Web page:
clock menu more-arrow no yes

Filed under:

Today in Blue Jay History: Jays Trade For Yunel Escobar

New, 9 comments
Tampa Bay Rays v Toronto Blue Jays Photo by Abelimages/Getty Images

Eleven years ago today

The Jays traded Alex Gonzalez, Tim Collins, and Tyler Pastornicky to the Braves for Yunel Escobar and Jo-Jo Reyes.

The Braves hit the All-Star break with a 52-36, good for a four-game lead in the NL East, but were unhappy with Yunel. He wasn’t hitting much, .238/.334/.284 in 75 games. On defense, he made the odd error, 9 to that point, for a .975 fielding average. Yunel was also personally not well-liked by the Braves manager, players, or, for that matter, fans. Chipper Jones, in particular, seemed to dislike him, and as Larry goes, so goes the Braves.

Gonzalez was having an excellent first half of the season with the Jays. He had 17 home runs, 50 RBI, and a .259/.296/.497 line in 85 games. He played solid, if unspectacular defense and had 11 errors for a .972 fielding average. Usually, I wouldn’t care about error rates. Still, I listened to Braves broadcasters telling listeners that, while Yunel could make the spectacular play, he is far more likely to make an error on an easy play than Gonzalez.

It was a sell high/buy low trade for the Jays. Gonzalez was hitting far better than anyone imagined he could. Yunel had come off a 2009 season where he had hit .299/.377/.436, receiving some MVP votes, they couldn’t hit at all in 2010.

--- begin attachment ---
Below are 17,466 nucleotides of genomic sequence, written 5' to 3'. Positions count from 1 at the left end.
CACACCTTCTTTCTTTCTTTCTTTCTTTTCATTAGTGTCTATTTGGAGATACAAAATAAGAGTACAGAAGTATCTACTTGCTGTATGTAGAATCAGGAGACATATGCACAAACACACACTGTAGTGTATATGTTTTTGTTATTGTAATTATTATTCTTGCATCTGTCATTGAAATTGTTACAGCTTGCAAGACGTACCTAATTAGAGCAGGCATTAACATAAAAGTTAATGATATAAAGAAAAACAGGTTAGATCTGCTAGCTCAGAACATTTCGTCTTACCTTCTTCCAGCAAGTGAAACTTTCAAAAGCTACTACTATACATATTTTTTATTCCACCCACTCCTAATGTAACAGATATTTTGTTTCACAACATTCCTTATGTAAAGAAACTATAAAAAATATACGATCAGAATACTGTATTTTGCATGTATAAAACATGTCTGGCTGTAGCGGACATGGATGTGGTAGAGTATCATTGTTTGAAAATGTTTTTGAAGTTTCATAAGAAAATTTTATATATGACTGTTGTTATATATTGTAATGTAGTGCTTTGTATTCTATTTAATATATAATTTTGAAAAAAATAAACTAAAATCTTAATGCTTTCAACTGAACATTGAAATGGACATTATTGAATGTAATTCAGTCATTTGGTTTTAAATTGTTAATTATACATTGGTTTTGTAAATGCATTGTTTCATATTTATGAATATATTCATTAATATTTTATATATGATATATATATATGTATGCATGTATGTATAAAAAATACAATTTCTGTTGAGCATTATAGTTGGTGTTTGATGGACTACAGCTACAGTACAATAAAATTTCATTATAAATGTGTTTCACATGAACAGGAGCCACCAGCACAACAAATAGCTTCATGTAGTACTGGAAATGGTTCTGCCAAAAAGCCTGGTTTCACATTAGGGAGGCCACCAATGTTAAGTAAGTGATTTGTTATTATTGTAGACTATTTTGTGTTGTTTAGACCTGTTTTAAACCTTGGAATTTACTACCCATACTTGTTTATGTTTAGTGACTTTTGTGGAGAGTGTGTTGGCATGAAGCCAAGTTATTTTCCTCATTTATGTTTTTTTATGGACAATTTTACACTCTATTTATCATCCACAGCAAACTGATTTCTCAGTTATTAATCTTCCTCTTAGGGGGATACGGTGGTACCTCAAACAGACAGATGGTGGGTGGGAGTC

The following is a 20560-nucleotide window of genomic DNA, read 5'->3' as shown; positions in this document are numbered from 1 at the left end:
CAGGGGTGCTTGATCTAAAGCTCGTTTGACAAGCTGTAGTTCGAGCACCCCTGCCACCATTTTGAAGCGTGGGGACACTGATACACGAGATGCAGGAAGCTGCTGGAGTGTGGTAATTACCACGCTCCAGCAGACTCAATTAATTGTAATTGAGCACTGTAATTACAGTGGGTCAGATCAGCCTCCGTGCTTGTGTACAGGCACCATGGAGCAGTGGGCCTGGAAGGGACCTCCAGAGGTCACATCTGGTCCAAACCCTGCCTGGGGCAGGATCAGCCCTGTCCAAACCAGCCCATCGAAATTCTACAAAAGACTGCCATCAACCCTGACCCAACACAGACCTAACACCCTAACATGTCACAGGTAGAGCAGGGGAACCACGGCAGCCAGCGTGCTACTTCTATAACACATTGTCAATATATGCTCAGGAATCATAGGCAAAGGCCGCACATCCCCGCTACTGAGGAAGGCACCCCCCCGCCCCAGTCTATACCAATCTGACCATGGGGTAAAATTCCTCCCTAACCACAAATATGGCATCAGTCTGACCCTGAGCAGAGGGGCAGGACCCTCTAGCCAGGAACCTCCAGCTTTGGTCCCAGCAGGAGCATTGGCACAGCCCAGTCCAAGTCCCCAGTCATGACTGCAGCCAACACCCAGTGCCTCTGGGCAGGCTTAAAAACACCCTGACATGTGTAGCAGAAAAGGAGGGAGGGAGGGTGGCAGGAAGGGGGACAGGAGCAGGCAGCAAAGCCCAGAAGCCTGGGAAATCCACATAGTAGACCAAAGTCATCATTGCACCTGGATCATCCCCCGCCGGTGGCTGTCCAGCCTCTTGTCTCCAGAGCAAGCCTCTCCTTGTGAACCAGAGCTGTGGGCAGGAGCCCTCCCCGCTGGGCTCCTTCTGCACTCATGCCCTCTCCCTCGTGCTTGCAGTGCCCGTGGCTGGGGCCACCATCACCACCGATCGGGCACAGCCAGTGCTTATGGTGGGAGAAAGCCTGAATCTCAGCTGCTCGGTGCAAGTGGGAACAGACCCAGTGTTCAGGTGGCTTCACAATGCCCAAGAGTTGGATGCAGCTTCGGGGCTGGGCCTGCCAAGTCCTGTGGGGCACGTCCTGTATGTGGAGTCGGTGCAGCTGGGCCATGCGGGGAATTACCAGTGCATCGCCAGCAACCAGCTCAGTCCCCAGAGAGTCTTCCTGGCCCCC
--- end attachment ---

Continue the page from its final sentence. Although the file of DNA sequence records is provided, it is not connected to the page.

After the trade, Yunel picked up the pace, some, with a .275/.340/.356 in 60 games. 2011 went much better, .290/.369/.413. Unfortunately, 2011 didn’t go as well .254/.299/.335.

In 2012 he hit .253/.300/.344 with 9 home runs, but his numbers weren’t the big story for Yunel that year. He played one game with words written on his eye black. It wasn’t noticed until a friend of our site, @james_in_to posted a picture to Flicker. You can see it here. It was a homophobic slur.

I sent a link to the Jays PR department, giving them a heads up and asking for a comment. It didn’t come. At the time, I posted:

Here is what I don’t get: why didn’t one of the coaches or players say to Yunel, “this is a bad idea”. Not just the Spanish-speaking ones but any of them. I mean, if you couldn’t read it, wouldn’t you be curious enough to ask, ‘hey, what does that say? I know I would be. Maybe it says more about me, but if there was writing on someone’s face that I didn’t understand, I’m sure I’d ask. And, of course, there are enough guys on the team that wouldn’t have had to ask. That no one cared to read it, or read it and choose not to stop him, is as big a deal to me as Yunel doing it in the first place. But then everyone seemed happy to have the problem start and end with

Also, this has given me a new appreciation for this little website of ours. In reading what people are saying on Twitter and other places, I’m amazed at the number of people that think the way to deal with a homophobic slur is by making racist remarks or think that, because they are anonymous on the internet, piling on homophobia is the way to be. Thank you to everyone here for keeping the discussion of a very troubling story on a level that makes me proud to be here.